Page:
Return to Home Page

September 3, 2013

How was your trip?

Where to?

If you’ve been traveling for any length of time then you’ve been asked the same questions a million times:

The questions get tiresome sometimes, but I understand why people ask. To be honest, I ask them, of other travelers, myself more often than I should. People are interested. They’re curious. The life of a traveler is one that seems shrouded in mystery and romance, when really it’s more likely to be dust and exhaustion on any given day. And so we answer: enthusiastically on the days when we feel like world conquers and the last of the free people. Patiently on the days when it feels tiresome. Philosophically on the days when we’ve had too much wine or the news from someplace we love brings sad tidings and we remember a place that no longer exists.

There is one question that I truly cannot bear. Every time it is asked, I’m at a loss. I have no idea how to answer. It stumps me without fail.

How was your trip?

My internal monologue runs something akin to this:

Memories run like old movie tape through my head in a flickering parade of colour, sound and smells: things there really are no words for. I remember a hundred people and a thousand conversations and those handful of life changing moments, none of whom or which can be done justice in a trite answer. How do I sum up the awe of sunrise over Angkor Wat, with the ghosts of hundreds of years of history watching with me? Or the deep meaning of one sentence gifted by an ancient Vietnamese man who took an afternoon to teach our children brush drawing: Life is short, but art is long. How can I sum up the depth of my aversion to Jakarta? Or the absolute relief of sinking into the cool waters of Chieow Laan Lake? Or the physical joy of finding salad in Bali? It’s impossible to communicate the internal lessons absorbed by climbing a 75 meter high tree with no safety gear in Australia, or found on the bamboo floor of a meditation room in Ubud, or standing beneath the killing tree in Cambodia, or lighting incense sticks at the feet of a giant golden Buddha on a sweltering afternoon.

How was your trip?

Great question. Terrible question.

How was your entire year while I was gone? Quick, sum it up for me in three snappy sentences. Can’t do it? Indeed.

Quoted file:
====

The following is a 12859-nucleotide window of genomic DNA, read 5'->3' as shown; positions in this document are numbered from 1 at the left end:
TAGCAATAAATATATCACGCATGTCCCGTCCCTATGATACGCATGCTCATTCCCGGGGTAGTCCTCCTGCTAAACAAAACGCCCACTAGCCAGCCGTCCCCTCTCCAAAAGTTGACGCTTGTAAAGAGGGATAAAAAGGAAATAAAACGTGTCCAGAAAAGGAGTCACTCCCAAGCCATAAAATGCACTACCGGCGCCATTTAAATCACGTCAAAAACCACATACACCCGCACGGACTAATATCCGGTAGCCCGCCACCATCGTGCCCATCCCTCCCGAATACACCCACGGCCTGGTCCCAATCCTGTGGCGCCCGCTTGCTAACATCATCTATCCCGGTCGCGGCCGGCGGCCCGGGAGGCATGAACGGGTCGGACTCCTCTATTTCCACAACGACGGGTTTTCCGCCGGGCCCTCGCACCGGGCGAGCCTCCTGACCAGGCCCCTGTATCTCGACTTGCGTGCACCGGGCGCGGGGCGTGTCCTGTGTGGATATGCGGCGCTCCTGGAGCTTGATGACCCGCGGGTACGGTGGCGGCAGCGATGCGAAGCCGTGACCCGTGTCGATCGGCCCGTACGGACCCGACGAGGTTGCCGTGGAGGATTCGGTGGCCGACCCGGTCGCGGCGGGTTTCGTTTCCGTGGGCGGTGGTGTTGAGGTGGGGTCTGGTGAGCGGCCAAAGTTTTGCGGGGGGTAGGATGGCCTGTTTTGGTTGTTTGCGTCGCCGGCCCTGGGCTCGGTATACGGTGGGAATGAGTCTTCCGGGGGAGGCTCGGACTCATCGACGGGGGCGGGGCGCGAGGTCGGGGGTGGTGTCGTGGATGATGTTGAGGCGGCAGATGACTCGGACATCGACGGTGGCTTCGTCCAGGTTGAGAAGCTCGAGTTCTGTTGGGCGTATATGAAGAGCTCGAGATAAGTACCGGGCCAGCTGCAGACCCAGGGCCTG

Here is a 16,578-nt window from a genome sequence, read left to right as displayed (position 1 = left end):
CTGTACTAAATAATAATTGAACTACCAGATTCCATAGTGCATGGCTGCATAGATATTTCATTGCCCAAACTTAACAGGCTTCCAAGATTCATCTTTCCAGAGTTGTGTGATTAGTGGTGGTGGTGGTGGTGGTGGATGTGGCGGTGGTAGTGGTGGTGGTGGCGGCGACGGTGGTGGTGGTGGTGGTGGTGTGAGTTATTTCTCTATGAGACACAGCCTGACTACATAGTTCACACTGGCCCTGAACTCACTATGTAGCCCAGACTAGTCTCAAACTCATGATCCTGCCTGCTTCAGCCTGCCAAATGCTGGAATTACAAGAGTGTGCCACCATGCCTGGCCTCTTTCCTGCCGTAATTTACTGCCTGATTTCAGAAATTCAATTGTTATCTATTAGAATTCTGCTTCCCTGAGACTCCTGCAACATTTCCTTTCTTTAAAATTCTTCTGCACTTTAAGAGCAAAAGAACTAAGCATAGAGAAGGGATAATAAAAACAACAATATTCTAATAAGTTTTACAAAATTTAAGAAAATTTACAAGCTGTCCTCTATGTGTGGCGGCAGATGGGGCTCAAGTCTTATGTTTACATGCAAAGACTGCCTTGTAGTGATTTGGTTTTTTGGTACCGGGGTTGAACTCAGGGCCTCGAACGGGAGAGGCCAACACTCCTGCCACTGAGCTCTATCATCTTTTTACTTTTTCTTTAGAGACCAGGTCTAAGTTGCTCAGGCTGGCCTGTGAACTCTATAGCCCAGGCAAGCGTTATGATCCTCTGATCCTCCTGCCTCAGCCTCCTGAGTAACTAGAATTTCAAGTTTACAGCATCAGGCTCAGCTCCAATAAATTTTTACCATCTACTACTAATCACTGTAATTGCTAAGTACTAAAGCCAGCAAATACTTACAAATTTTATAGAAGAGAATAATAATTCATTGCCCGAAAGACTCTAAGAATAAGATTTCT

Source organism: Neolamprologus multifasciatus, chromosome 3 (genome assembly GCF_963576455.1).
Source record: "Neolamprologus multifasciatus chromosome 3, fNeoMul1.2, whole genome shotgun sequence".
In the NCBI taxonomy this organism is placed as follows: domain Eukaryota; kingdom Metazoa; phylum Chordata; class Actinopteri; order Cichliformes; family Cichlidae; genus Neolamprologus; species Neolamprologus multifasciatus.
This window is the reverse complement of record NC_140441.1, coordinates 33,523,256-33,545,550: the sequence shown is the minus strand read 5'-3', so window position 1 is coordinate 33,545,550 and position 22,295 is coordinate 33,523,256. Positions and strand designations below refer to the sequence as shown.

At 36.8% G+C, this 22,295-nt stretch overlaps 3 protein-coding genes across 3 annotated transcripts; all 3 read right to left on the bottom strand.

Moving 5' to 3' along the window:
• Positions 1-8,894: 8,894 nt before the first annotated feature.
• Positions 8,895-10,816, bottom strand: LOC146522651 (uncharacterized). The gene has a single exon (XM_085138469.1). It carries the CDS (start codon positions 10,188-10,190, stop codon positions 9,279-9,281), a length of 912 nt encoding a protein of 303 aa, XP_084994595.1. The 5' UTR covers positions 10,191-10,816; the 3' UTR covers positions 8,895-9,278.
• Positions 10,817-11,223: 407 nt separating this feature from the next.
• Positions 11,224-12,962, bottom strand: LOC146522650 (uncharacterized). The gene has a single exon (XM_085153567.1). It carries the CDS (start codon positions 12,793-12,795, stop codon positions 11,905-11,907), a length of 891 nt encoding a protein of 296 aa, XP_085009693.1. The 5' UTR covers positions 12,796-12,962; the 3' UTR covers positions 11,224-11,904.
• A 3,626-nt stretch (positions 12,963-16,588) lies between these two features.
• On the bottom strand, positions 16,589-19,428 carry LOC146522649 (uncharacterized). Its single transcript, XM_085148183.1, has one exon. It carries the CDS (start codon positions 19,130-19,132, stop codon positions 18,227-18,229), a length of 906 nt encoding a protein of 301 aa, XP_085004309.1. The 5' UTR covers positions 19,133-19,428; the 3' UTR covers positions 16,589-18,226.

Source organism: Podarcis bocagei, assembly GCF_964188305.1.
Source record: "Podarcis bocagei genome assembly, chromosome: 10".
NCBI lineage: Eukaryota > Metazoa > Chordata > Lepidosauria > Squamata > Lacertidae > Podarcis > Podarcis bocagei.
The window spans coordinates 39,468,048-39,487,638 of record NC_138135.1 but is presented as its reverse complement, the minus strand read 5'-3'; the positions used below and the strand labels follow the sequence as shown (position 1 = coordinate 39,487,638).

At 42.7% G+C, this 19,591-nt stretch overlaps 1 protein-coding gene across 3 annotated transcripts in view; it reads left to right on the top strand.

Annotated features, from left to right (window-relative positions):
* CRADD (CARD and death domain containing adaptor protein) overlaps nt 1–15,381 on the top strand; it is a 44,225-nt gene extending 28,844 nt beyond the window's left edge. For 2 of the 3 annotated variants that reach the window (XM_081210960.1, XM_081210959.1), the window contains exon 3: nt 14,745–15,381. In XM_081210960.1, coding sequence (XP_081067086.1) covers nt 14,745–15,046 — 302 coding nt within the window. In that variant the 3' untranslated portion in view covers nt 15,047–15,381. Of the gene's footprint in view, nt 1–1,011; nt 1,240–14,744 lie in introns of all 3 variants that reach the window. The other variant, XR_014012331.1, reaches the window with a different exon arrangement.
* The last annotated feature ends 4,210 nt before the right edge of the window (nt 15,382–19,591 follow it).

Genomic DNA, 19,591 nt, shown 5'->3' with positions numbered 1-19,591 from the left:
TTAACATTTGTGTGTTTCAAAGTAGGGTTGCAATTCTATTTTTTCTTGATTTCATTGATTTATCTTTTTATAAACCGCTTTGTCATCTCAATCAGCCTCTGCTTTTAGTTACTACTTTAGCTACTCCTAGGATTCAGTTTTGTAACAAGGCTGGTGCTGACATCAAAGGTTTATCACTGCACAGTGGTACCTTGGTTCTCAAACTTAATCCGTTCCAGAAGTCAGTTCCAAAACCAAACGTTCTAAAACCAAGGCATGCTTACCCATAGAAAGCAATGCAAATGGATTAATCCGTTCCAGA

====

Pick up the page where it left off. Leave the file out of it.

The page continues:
And so, I do my best. I can recite the stats and the stories. I can play back the highlights reel; but that’s not really answering the question. I can’t tell you how my trip was, because it has nothing to do with the quantifiable externals, and it has everything to do with all of the things I learned, the ways I changed, and what the world taught me that I hadn’t seen yet. If you have a day, and you really want to know, a traveler can begin to scratch the surface in answer to that question.

More to the point: my journey isn’t over, and neither is my “trip.” Perhaps it never will be, which makes the question a hard one to answer.

There is one voyage, the first, the last, the only one.

— Thomas Wolfe

Posted by | Comments (2) 
Category: Notes from the collective travel mind


2 Responses to “How was your trip?”

  1. Bobby Says:

    Jennifer,

    Loved this post. We (me, wife, and 2 & 4 year old kids) are 8 months in to our “trip” and only have 4 months left until we return to the States for my daughter to start school. How we talk about this with friends and family when we return, I have no idea. More importantly, how will they understand our “trip” isn’t over? We’ve so shaped our lives to be vagabonders for a long time, and are constantly dreaming about the next locale. I think I am going to try your question, “Sum up your year in three snappy sentences…” Brilliant!

    Bobby

  2. Jennifer Miller Says:

    Glad it resonated with you Bobby! Enjoy the time you’ve got left on this journey… surely just the beginning!

Leave a Reply

Main

Bio

Books

Stories

Essays

Video

Interviews

Events

Writers

Marco

Paris

Vagabonding.net

Contact


Vagabonding Audio Book at Audible.com

Marco Polo Didnt Go There
Rolf's new book!


Vagabonding
   Vagabonding

RECENT COMMENTS

Best cheap protein powder: If you desire to increase your know-how just keep visiting...

jcp thousand oaks hair salon: At Supercuts, our designers are a few of the finest been...

Selma: Good information. Lucky me I ran across your blog by accident (stumbleupon)....

Gerald: If such is your thought, then the latest news of the US ending the 50 year...

Andrea Kirkby: Agreed that the fogginess can make winter Europe tricky to visit. I find...

Roger: I spent six winters in London in the 1980s and early 90s, and I know what you...

Roger: The more we want the world to be accessible by commercial airplanes, global...

Jess Canadian: Great interview, Raymond! You are an inspiration. Thank you for sharing...

Penny: Hey fools and Ralph, Ron Wood & M. Jagger, Bono & Ron Wood – AKA...

Andrea Kirkby: Great article! Two other suggestions for making sense of big museums. 1....

SPONSORED BY :



CATEGORIES

TRAVEL LINKS

ARCHIVES

RECENT ENTRIES

Vagabonding Case Study: Kristin Addis
Korea’s no-man’s land
Pros and Cons of Off-Peak Europe Travel
Vagabonding Case Study: Jennifer Doré Dallas
“Authenticity” is often a pointless fetish for travelers
Traditional Christmas in Europe
Being vegetarian on the road
Teen travel- more than being “thankful for what you have”
Vagabonding Field Report: Sharing a Simple Meal with a Humble Family
Travel is ruining my kids


Subscribe to this blog's feed
Follow @rolfpotts